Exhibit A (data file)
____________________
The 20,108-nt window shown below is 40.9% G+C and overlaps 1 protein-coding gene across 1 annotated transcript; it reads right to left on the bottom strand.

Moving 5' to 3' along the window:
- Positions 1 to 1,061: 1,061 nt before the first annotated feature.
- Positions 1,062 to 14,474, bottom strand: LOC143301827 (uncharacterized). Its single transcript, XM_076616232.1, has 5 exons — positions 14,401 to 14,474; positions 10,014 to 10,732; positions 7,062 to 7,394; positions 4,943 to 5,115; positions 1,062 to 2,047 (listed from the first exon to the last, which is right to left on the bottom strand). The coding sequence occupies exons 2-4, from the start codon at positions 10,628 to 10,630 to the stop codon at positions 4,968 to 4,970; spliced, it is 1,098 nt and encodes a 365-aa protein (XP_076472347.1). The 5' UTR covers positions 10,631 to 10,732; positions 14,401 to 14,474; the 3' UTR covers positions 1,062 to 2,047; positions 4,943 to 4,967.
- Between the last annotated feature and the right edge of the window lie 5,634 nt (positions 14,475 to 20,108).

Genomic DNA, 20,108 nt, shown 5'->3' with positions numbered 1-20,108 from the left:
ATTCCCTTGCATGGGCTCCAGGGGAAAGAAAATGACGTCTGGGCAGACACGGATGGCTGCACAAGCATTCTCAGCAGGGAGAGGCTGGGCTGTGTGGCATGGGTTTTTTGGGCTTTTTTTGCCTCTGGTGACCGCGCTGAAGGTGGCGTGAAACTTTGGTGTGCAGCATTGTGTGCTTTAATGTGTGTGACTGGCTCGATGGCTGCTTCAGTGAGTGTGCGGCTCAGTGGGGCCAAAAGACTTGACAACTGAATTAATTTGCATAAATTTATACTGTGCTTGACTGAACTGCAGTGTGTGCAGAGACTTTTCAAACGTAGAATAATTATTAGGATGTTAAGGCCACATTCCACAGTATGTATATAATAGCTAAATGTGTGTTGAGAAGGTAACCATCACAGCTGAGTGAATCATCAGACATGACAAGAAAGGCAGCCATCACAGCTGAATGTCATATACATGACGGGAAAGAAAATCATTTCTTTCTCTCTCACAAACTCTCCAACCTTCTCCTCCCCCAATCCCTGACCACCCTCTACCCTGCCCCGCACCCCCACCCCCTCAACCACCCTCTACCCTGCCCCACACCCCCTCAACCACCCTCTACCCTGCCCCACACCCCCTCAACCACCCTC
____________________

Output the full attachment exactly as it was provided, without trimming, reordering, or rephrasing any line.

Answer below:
The 20,108-nt window shown below is 40.9% G+C and overlaps 1 protein-coding gene across 1 annotated transcript; it reads right to left on the bottom strand.

Moving 5' to 3' along the window:
- Positions 1 to 1,061: 1,061 nt before the first annotated feature.
- Positions 1,062 to 14,474, bottom strand: LOC143301827 (uncharacterized). Its single transcript, XM_076616232.1, has 5 exons — positions 14,401 to 14,474; positions 10,014 to 10,732; positions 7,062 to 7,394; positions 4,943 to 5,115; positions 1,062 to 2,047 (listed from the first exon to the last, which is right to left on the bottom strand). The coding sequence occupies exons 2-4, from the start codon at positions 10,628 to 10,630 to the stop codon at positions 4,968 to 4,970; spliced, it is 1,098 nt and encodes a 365-aa protein (XP_076472347.1). The 5' UTR covers positions 10,631 to 10,732; positions 14,401 to 14,474; the 3' UTR covers positions 1,062 to 2,047; positions 4,943 to 4,967.
- Between the last annotated feature and the right edge of the window lie 5,634 nt (positions 14,475 to 20,108).

Genomic DNA, 20,108 nt, shown 5'->3' with positions numbered 1-20,108 from the left:
ATTCCCTTGCATGGGCTCCAGGGGAAAGAAAATGACGTCTGGGCAGACACGGATGGCTGCACAAGCATTCTCAGCAGGGAGAGGCTGGGCTGTGTGGCATGGGTTTTTTGGGCTTTTTTTGCCTCTGGTGACCGCGCTGAAGGTGGCGTGAAACTTTGGTGTGCAGCATTGTGTGCTTTAATGTGTGTGACTGGCTCGATGGCTGCTTCAGTGAGTGTGCGGCTCAGTGGGGCCAAAAGACTTGACAACTGAATTAATTTGCATAAATTTATACTGTGCTTGACTGAACTGCAGTGTGTGCAGAGACTTTTCAAACGTAGAATAATTATTAGGATGTTAAGGCCACATTCCACAGTATGTATATAATAGCTAAATGTGTGTTGAGAAGGTAACCATCACAGCTGAGTGAATCATCAGACATGACAAGAAAGGCAGCCATCACAGCTGAATGTCATATACATGACGGGAAAGAAAATCATTTCTTTCTCTCTCACAAACTCTCCAACCTTCTCCTCCCCCAATCCCTGACCACCCTCTACCCTGCCCCGCACCCCCACCCCCTCAACCACCCTCTACCCTGCCCCACACCCCCTCAACCACCCTCTACCCTGCCCCACACCCCCTCAACCACCCTC